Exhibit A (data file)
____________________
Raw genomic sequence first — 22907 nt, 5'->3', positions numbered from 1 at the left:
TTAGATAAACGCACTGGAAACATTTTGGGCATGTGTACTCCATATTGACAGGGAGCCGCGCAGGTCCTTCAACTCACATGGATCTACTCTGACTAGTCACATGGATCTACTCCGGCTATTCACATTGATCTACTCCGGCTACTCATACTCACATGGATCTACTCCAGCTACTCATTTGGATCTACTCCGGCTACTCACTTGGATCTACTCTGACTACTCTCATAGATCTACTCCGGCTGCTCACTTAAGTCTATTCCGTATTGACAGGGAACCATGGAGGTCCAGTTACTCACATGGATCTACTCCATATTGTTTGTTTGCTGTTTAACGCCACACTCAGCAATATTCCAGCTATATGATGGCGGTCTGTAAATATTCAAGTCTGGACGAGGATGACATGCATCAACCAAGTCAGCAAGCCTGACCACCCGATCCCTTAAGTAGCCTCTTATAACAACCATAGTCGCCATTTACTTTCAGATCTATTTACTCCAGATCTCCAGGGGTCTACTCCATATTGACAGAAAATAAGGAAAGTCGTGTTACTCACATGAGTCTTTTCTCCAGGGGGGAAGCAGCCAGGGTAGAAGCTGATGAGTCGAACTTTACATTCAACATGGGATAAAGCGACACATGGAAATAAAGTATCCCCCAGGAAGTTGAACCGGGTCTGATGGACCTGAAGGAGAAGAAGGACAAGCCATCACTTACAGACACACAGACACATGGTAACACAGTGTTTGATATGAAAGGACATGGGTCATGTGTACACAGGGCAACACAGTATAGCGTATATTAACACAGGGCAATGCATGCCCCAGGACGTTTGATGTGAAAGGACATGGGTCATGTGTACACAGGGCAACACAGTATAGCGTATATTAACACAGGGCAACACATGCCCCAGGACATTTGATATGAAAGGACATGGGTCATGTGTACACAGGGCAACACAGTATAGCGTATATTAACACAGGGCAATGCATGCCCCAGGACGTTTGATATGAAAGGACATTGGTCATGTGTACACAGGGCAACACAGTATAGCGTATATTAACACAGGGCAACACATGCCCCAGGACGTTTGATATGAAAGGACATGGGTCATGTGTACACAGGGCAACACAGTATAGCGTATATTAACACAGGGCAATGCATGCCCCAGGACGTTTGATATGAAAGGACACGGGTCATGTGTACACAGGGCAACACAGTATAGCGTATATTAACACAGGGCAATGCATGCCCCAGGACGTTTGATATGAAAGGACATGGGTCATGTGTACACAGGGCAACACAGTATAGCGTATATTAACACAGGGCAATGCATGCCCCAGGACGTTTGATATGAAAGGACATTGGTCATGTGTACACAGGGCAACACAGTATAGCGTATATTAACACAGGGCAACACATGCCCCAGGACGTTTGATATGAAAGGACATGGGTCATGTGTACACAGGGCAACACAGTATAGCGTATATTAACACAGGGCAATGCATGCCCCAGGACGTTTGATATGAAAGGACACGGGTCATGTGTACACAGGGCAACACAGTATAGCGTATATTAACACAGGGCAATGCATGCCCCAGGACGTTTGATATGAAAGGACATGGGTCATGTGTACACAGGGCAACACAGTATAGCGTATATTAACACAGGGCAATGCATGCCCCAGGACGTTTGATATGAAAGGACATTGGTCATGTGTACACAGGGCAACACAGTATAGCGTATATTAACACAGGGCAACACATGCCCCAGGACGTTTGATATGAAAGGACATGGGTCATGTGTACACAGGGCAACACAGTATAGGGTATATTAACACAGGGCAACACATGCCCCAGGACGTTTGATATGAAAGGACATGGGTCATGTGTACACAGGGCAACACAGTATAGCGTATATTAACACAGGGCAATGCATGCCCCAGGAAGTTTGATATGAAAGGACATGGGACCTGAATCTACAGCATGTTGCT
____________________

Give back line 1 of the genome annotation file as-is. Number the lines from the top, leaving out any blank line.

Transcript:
Raw genomic sequence first — 22907 nt, 5'->3', positions numbered from 1 at the left: